The change to multi-touch marketing attribution models, on the other hand, means that companies are now evaluating marketing touchpoints that happen with current contacts. Even though a sales team has already been assigned to these contacts, they are still considered prospects because they haven’t bought anything yet.
This means that the company is paying more attention to how marketing affects a prospect than to “sourcing” (finding a new opportunity for sales to pursue). The problem is that, traditionally, sales teams only want to hear about what is sourced, not how marketing affects prospects they are already pursuing.
Marketing can have the most impact on the business by doing more than just generating leads. It can have the most impact by working strategically with sales to close deals faster than before. This is something that marketing works hard to get sales to agree with.
How does Google Analytics make an Attribution Report?
You can also run Attribution Models with Google Analytics. You’ll notice that the report uses different language, so let’s go over what it all means.
- Last Interaction: In this model, the user’s last page or source is the only thing that can be blamed for the conversion.
- Last Non-Direct Click: The last non-direct click model gives credit to the user’s second-to-last page or source before they make a purchase.
- Last AdWords Click: In the last AdWords click model, the conversion is credited to the most recent time someone clicked on your website from an AdWords ad.
- Initial Interaction: In this model, all of the credit for the conversion goes to the first source.
- Linear: In a linear model, each credit is given to a source or page that was viewed along the path to conversion.
- Time Decay: This method gives more weight to sites or sources that have recently been looked at and less weight to those that have been looked at in the past.
- Position-based: This method gives 40% of the credit for the conversion to the first and last interactions and 20% to the interactions in the middle.
What are the issues with marketing attribution?
Most marketers don’t think they will ever be able to make the perfect attribution model that will help them make all of their decisions.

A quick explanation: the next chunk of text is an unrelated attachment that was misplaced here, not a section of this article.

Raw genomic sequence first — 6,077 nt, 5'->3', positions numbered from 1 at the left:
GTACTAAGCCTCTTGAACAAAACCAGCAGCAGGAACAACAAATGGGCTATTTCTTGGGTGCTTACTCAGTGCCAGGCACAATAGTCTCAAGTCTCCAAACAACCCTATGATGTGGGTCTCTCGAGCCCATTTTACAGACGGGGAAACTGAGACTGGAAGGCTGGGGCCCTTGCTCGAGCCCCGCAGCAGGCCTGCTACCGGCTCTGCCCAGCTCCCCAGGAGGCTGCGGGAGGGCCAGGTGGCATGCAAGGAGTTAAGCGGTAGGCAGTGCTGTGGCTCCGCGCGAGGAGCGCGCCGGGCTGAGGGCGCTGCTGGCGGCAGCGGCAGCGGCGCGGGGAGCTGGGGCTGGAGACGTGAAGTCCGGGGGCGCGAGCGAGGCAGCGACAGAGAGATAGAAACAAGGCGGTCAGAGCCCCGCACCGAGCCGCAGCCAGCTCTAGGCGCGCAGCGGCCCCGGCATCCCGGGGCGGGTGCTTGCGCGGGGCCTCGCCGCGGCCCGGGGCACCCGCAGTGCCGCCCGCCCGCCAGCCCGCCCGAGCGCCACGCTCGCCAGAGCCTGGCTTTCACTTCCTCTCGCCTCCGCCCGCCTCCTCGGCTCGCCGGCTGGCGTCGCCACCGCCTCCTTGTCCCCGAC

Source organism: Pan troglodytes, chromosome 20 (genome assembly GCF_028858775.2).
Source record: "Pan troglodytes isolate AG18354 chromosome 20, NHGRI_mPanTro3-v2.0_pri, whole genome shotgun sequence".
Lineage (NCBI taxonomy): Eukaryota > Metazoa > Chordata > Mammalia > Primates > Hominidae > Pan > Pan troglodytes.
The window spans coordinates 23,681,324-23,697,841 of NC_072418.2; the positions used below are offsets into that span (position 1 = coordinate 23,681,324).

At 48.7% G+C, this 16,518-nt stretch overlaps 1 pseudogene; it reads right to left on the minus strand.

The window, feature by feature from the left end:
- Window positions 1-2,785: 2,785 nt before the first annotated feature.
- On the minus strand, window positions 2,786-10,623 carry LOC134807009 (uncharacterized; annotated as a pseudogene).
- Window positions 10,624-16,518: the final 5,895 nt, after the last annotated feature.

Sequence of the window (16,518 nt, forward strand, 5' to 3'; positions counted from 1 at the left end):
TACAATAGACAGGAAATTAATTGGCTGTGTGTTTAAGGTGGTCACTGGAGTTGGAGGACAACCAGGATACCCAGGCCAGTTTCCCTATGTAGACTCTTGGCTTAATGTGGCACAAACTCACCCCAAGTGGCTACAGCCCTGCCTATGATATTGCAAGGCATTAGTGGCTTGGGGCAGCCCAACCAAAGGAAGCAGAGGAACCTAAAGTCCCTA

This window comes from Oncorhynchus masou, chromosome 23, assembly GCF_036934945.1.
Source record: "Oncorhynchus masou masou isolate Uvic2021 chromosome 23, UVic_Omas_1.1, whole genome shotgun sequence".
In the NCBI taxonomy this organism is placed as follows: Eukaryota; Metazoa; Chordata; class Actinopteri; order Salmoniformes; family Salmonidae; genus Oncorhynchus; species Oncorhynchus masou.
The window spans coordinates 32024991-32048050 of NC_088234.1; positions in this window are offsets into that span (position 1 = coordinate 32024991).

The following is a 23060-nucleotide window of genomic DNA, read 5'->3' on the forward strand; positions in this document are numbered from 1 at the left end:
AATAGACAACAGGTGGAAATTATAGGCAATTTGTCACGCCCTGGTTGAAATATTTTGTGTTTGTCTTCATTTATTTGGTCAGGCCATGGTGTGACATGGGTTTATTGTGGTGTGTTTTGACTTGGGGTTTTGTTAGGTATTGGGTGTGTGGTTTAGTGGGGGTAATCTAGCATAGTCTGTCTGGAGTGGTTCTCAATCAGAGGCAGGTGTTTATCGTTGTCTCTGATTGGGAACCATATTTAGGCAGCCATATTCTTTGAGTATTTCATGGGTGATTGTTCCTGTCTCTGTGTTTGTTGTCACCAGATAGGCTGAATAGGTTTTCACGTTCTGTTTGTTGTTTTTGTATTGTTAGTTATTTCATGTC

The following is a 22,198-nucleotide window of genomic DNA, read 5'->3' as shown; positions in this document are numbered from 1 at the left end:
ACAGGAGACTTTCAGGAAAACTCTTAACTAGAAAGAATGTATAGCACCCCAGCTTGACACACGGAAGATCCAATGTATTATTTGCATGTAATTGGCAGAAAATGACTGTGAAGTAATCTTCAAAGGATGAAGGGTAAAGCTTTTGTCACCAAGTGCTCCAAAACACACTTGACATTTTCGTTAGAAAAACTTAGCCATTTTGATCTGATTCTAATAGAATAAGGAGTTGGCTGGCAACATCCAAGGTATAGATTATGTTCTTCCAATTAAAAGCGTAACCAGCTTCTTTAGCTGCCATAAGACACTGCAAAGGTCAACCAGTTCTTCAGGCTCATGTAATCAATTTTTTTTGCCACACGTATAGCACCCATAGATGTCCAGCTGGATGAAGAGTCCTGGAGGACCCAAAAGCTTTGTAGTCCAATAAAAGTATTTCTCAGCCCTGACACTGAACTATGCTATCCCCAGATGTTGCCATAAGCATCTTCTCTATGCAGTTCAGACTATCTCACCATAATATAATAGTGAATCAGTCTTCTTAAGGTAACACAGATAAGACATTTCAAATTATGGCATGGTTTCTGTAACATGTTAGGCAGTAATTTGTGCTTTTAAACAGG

Here are five problems that make it impossible to finish data models or end a project:
Managing Through Multiple Channels
This is a common problem for business marketers who have digital assets spread across multiple websites, platforms, and teams. Once a visitor moves from a campaign microsite to the main domain, your online actions might not be correctly recorded without proper analytics tagging and system settings configuration. But the customer couldn’t be tracked when they went from your website to your real location to finish the deal.
Small Sample Sizes and Making Decisions
Marketers who use attribution data might not have enough data for future campaign correlations on websites that don’t get as many visitors. So, people make wrong assumptions and can’t repeat what worked in the past.
Not following through with tracking
If your attribution models are based on offline actions, you may need to import data by hand or keep accurate records of sales activity. I’ve been in charge of hundreds of CRM deployments, and I can say that there is always at least one person who doesn’t log activities like phone calls, meetings, and emails. Because of this, attribution models get messed up.
Every analytics platform has at least five attribution models you can use to make your campaigns better. More models, more issues.
If the person making the attribution reports doesn’t know the pros and cons of each model, they might not set them up or organize them in a way that helps your business reach its goals.
Every year, privacy laws like the GDPR, CCPA, and others make it harder to understand analytics data. Because it’s not possible to track every touchpoint, attribution modeling doesn’t work well for businesses that rely on users on their site to opt in to tracking.
Even though using marketing attribution models well can take a lot of time and money, the benefits are much greater than the challenges. Using advanced attribution models and technologies can help you get the most out of your marketing budget and figure out which touchpoints are most effective for your business.
Also, you will learn important things about how to use the right message and reach your full potential. In the long run, this leads to a higher return on investment from marketing.